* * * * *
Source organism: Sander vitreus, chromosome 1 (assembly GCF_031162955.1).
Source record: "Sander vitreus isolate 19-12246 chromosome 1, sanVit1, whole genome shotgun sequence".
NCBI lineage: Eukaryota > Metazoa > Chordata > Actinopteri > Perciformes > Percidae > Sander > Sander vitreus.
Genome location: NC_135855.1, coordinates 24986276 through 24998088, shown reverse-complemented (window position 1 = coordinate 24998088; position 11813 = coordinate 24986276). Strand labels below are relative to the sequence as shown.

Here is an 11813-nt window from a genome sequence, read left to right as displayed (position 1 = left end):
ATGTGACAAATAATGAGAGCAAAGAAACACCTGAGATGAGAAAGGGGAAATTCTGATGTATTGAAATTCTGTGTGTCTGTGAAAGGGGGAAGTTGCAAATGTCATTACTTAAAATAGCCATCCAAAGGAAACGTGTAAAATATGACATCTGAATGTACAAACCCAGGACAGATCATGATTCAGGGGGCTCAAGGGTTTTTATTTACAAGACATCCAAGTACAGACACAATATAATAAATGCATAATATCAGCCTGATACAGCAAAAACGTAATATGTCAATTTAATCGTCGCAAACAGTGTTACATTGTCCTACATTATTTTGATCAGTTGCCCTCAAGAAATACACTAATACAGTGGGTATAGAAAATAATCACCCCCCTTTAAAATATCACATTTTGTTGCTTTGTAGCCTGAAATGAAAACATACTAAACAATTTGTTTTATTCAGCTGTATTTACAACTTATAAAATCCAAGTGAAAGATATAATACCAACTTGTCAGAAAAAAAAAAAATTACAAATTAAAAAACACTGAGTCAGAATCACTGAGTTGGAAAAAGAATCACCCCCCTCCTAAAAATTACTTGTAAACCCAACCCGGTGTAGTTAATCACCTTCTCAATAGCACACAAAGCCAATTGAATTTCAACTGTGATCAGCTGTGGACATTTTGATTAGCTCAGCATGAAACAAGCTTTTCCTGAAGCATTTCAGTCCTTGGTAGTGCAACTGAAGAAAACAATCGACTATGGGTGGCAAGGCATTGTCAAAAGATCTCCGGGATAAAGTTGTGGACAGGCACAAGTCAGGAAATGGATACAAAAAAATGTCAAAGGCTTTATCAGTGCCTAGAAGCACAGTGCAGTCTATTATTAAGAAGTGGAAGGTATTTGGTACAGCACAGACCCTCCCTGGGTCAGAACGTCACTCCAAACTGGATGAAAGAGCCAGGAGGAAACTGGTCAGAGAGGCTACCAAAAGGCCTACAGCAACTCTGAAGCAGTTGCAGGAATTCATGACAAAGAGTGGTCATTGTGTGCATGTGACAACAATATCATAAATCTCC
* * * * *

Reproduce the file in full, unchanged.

Source organism: Sander vitreus, chromosome 1 (assembly GCF_031162955.1).
Source record: "Sander vitreus isolate 19-12246 chromosome 1, sanVit1, whole genome shotgun sequence".
NCBI lineage: Eukaryota > Metazoa > Chordata > Actinopteri > Perciformes > Percidae > Sander > Sander vitreus.
Genome location: NC_135855.1, coordinates 24986276 through 24998088, shown reverse-complemented (window position 1 = coordinate 24998088; position 11813 = coordinate 24986276). Strand labels below are relative to the sequence as shown.

Here is an 11813-nt window from a genome sequence, read left to right as displayed (position 1 = left end):
ATGTGACAAATAATGAGAGCAAAGAAACACCTGAGATGAGAAAGGGGAAATTCTGATGTATTGAAATTCTGTGTGTCTGTGAAAGGGGGAAGTTGCAAATGTCATTACTTAAAATAGCCATCCAAAGGAAACGTGTAAAATATGACATCTGAATGTACAAACCCAGGACAGATCATGATTCAGGGGGCTCAAGGGTTTTTATTTACAAGACATCCAAGTACAGACACAATATAATAAATGCATAATATCAGCCTGATACAGCAAAAACGTAATATGTCAATTTAATCGTCGCAAACAGTGTTACATTGTCCTACATTATTTTGATCAGTTGCCCTCAAGAAATACACTAATACAGTGGGTATAGAAAATAATCACCCCCCTTTAAAATATCACATTTTGTTGCTTTGTAGCCTGAAATGAAAACATACTAAACAATTTGTTTTATTCAGCTGTATTTACAACTTATAAAATCCAAGTGAAAGATATAATACCAACTTGTCAGAAAAAAAAAAAATTACAAATTAAAAAACACTGAGTCAGAATCACTGAGTTGGAAAAAGAATCACCCCCCTCCTAAAAATTACTTGTAAACCCAACCCGGTGTAGTTAATCACCTTCTCAATAGCACACAAAGCCAATTGAATTTCAACTGTGATCAGCTGTGGACATTTTGATTAGCTCAGCATGAAACAAGCTTTTCCTGAAGCATTTCAGTCCTTGGTAGTGCAACTGAAGAAAACAATCGACTATGGGTGGCAAGGCATTGTCAAAAGATCTCCGGGATAAAGTTGTGGACAGGCACAAGTCAGGAAATGGATACAAAAAAATGTCAAAGGCTTTATCAGTGCCTAGAAGCACAGTGCAGTCTATTATTAAGAAGTGGAAGGTATTTGGTACAGCACAGACCCTCCCTGGGTCAGAACGTCACTCCAAACTGGATGAAAGAGCCAGGAGGAAACTGGTCAGAGAGGCTACCAAAAGGCCTACAGCAACTCTGAAGCAGTTGCAGGAATTCATGACAAAGAGTGGTCATTGTGTGCATGTGACAACAATATCATAAATCTCC